Jonas Vingegaard Wins Stage 11 of Tour de France 2024

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07/10/2024| 0 comments
Tadej Pogacar leads Jonas Vingegaard on his yellow Colnago bike in stage 11 of Tour de France 2024
Tadej Pogacar leads Jonas Vingegaard on his Colnago bike in stage 11 of Tour de France 2024 A.S.O.

Jonas Vingegaard Wins Stage 11 of Tour de France 2024

Jonas Vingegaard (Team Visma – Lease a Bike) has won stage 11 of Tour de France 2024; Tadej Pogacar (UAE Team Emirates) retains lead in the general classification

Following Tuesday’s relatively monotonous stage 10, Wednesday’s stage 11 of Tour de France 2024 invited riders and Tour de France spectators to a great mountain battle in the Massif-central region. 

Tour de France organizer A.S.O. had designed stage 11 as one of the longest rides of this year’s Tour. The 211-kilometer route took the riders from Evaux-les-Bains – a “wellness resort” of ancient Roman times – to the ski resort town of Le Lioran. The challenging terrain featured one Category 4 climb, two Category 3 climbs, two Category 2 climbs, the Category 1 Puy Mary Pas de Peyrol, and included virtually no flat kilometers.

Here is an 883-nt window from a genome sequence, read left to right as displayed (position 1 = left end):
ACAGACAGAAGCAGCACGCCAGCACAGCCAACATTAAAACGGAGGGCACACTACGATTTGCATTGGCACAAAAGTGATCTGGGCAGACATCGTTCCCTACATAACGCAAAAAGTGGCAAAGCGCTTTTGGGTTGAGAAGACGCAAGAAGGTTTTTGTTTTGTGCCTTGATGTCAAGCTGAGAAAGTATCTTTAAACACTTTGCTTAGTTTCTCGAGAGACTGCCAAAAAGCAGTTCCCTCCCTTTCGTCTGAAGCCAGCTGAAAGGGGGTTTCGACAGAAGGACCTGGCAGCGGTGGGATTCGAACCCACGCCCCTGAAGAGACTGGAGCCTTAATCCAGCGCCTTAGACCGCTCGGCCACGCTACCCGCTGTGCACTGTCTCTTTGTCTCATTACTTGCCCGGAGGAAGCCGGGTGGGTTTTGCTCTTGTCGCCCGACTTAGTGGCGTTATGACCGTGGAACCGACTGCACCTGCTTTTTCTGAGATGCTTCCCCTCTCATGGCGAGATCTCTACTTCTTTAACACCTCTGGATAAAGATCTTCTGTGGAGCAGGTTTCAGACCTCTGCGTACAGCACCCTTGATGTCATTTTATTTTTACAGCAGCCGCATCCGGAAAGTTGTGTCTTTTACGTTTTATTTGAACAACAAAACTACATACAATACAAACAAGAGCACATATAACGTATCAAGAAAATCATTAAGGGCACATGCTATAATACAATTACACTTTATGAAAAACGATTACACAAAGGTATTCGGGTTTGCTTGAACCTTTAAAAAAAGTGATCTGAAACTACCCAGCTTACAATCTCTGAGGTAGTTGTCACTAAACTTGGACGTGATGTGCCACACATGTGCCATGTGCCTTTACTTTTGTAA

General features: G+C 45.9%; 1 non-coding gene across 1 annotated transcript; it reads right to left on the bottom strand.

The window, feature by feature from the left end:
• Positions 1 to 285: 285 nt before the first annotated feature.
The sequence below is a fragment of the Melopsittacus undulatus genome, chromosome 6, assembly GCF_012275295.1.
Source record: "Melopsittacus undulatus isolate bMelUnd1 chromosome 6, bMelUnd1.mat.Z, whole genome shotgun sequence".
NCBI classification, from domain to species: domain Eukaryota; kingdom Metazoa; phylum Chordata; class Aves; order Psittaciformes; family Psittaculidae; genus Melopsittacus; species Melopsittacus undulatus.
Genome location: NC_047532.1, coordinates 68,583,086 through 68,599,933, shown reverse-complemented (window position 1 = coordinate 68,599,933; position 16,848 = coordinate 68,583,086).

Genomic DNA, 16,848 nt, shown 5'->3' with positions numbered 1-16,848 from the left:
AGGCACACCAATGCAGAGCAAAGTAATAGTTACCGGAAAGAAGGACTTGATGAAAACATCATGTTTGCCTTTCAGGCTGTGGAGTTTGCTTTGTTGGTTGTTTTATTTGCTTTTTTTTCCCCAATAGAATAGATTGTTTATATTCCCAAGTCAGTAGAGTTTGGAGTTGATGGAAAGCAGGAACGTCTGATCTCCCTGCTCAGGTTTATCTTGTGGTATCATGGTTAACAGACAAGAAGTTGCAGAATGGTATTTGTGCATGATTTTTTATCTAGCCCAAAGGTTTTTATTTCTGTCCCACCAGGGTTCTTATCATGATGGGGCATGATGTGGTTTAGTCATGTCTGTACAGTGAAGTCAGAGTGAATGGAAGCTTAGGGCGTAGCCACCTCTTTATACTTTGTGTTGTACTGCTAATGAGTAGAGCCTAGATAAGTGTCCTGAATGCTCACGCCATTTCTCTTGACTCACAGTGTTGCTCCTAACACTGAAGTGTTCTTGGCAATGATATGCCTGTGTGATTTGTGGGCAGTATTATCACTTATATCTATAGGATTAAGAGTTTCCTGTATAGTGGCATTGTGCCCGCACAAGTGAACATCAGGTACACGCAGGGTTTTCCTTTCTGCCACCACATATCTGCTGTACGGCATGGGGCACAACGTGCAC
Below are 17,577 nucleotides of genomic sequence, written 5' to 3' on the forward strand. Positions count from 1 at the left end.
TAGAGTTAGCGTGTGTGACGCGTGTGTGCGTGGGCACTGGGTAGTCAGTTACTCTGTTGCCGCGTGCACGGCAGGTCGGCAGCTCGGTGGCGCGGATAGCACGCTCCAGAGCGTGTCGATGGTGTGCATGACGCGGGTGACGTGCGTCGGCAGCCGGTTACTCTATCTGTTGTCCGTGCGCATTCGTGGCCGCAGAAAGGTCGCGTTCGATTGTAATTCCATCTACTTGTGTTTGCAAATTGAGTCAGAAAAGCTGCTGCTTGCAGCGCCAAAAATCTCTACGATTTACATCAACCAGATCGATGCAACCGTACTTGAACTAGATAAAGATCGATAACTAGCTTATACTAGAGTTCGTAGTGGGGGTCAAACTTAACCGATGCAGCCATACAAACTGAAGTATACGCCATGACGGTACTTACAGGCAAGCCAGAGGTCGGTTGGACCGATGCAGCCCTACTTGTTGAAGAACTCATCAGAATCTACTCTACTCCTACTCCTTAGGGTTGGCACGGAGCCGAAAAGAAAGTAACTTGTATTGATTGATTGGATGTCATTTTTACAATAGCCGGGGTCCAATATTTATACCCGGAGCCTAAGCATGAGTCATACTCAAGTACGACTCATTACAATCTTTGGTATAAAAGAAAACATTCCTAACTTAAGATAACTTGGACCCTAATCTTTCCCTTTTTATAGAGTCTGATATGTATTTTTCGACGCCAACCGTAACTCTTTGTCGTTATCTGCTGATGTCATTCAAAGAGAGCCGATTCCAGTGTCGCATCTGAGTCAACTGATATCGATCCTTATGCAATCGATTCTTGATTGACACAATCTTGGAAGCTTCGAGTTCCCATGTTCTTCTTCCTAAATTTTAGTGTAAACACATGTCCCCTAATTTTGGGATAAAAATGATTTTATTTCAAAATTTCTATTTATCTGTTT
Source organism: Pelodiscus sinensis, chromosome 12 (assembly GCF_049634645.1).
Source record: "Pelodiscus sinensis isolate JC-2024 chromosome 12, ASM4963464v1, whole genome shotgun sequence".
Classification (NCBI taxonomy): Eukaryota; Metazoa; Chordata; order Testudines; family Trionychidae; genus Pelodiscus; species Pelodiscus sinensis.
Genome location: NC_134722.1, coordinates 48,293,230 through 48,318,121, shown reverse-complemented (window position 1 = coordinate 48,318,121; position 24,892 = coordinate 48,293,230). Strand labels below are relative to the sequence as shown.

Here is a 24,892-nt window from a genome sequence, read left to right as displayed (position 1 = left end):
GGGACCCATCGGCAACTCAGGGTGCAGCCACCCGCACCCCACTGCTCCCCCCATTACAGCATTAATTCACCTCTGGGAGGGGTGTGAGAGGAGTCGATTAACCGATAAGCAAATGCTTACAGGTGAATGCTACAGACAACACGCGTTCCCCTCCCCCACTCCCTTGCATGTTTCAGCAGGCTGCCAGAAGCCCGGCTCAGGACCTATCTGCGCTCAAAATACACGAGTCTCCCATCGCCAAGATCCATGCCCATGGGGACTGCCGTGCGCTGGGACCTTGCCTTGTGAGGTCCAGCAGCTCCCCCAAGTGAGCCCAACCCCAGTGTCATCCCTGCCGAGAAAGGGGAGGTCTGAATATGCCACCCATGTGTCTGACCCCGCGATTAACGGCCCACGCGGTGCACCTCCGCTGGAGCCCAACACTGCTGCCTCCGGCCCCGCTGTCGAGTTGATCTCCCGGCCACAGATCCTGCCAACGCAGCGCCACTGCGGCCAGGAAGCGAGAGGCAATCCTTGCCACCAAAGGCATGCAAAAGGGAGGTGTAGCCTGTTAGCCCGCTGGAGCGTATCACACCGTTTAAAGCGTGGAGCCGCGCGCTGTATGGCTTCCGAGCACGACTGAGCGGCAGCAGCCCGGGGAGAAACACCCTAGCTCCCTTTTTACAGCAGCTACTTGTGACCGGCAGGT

Several breakaway attempts were launched from the very beginning of the stage and for a brief while it appeared a very strong attack group would succeed at forming a viable breakaway. But with 190 kilometers left, the attack was shut down by riders UAE Team Emirates who set a fast pace at the front of the main peloton. Tour de France leader Tadej Pogacar was apparently not willing to hand the chances of a stage victory and bonus seconds to such a strong group of riders.